October 13, 2009
Grant LaFleche, St. Catharine Standard
Niagara Regional Police have joined the growing ranks of police forces changing their Taser policies following a warning by the weapon’s manufacturer.
Last week, the NRP changed its use of Taser policy, instructing officers not to shoot the weapons into the chests of suspects after Taser International said it might be dangerous.
Police spokeswoman Sgt. Jacquie Forgeron said Taser International sent out a bulletin to police services on Sept. 30, advising that striking the chest with the conducted electrical weapon could put the suspect’s heart at risk.
Taser International now recommends officers aim for the legs, back or abdomen.
Forgeron said the NRP made its policy change on Oct. 7.
“Our training unit will start instructing officers on the change,” she said.
The RCMP, along with the Calgary and Winnipeg police services, are among those that are also instructing officers to aim lower when firing a Taser.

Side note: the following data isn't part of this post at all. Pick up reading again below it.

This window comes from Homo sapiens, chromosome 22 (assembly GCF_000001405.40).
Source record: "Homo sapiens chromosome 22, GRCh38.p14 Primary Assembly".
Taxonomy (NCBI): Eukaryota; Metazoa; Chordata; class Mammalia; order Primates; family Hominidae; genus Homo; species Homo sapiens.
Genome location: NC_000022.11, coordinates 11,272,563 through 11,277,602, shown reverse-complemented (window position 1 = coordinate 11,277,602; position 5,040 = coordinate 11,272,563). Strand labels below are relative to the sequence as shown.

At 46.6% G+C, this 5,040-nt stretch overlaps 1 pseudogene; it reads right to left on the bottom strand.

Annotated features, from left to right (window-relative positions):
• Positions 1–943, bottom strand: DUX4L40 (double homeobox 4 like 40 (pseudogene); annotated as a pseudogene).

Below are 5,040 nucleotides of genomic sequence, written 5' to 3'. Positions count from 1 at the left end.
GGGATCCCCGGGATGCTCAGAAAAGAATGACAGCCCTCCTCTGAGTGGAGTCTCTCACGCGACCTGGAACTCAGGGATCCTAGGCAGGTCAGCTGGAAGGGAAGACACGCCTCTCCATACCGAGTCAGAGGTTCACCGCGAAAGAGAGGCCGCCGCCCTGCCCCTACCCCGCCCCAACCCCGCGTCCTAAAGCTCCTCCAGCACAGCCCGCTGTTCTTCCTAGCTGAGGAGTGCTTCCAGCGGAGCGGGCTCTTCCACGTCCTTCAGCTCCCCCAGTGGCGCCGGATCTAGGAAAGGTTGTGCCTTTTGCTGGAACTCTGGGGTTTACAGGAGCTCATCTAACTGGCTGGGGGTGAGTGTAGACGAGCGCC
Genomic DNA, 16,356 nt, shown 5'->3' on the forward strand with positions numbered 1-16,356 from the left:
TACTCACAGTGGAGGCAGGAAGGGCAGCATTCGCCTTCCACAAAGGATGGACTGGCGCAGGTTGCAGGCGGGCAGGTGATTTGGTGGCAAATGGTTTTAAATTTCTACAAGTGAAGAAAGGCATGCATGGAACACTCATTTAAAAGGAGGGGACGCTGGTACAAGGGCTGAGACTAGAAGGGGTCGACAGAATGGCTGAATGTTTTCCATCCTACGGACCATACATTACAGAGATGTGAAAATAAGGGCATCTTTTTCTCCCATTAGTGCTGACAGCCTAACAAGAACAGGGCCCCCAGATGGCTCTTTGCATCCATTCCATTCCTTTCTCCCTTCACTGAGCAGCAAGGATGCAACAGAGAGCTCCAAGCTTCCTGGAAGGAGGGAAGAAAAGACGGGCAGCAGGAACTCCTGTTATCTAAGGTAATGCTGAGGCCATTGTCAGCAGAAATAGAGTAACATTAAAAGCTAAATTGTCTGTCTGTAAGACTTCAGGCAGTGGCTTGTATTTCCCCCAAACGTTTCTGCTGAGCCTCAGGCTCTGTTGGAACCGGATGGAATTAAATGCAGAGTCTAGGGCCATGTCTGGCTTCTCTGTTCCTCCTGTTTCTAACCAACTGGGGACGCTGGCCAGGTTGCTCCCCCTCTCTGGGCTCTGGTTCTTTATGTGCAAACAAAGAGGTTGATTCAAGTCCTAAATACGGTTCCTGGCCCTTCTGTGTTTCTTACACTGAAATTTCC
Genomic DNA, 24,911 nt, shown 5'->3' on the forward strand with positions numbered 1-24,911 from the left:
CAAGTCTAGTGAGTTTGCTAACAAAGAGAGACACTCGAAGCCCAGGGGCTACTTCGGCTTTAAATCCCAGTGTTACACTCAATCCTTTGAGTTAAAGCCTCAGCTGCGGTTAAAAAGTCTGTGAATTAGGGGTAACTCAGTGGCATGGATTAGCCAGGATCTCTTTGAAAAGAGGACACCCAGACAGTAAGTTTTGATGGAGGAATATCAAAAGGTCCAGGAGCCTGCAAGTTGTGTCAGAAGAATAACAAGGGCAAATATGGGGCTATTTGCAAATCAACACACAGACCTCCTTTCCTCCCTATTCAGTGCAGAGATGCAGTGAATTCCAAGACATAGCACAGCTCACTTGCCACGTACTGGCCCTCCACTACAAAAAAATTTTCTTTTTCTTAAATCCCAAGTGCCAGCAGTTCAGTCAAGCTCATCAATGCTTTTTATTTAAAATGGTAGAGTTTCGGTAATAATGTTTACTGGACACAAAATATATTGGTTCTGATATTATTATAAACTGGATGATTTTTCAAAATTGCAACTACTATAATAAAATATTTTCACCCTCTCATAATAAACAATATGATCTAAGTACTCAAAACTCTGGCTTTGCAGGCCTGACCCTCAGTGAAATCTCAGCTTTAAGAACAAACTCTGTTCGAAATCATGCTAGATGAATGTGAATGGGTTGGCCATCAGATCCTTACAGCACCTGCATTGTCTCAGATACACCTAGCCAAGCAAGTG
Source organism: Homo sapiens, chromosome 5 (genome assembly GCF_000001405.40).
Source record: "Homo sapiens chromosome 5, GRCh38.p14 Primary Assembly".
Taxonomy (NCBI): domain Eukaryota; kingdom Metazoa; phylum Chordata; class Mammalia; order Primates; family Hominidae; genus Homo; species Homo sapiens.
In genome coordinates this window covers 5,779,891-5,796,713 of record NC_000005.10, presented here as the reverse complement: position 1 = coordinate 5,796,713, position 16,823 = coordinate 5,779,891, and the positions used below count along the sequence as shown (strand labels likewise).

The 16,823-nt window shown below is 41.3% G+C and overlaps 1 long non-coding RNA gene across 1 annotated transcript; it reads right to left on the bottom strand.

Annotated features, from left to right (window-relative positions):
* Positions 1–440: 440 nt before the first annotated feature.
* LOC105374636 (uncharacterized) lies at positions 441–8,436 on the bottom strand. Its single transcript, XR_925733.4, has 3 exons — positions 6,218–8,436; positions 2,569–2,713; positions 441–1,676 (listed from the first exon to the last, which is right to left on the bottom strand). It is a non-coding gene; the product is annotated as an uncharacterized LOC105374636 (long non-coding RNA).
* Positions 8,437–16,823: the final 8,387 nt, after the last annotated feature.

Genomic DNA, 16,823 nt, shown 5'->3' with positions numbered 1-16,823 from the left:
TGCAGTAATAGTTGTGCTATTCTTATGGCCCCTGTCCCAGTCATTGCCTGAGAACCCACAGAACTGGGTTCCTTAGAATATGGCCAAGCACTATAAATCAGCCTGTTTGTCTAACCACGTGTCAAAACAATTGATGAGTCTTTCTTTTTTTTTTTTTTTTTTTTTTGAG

The use of Tasers by police in Canada has been in the spotlight because of the hearing into the death of Robert Dziekanksi, who died after being jolted with the weapons by RCMP officers in 2007 in Vancouver.
Some of the controversy over Taser use has reached Niagara. Michael Parsons successfully sued the NRP in civil court after officers used the weapon on him. He was awarded $50,000 after suing the police service and five officers for negligence, false arrest, malicious prosecution and breach of the Canadian Charter of Rights and Freedoms.
The NRP had originally planned to appeal the decision, but has recently withdrawal its challenge.
In 2005, James Foldi of Beamsville died after being Tasered by NRP officers. However, an inquest found Foldi’s death was an accident, caused by acute cocaine toxicity leading to sudden cardiac death, in the setting of excited delirium.
Most NRP patrol officers are not armed with Tasers. Only NRP supervisors and members of the tactical unit are authorized to use the weapons.
In 2008, Tasers were used by NRP officers in 44 incidents, down from 98 in 2007.
WELCOME to TRUTH ... not TASERS
Tuesday, October 13, 2009
October 13, 2009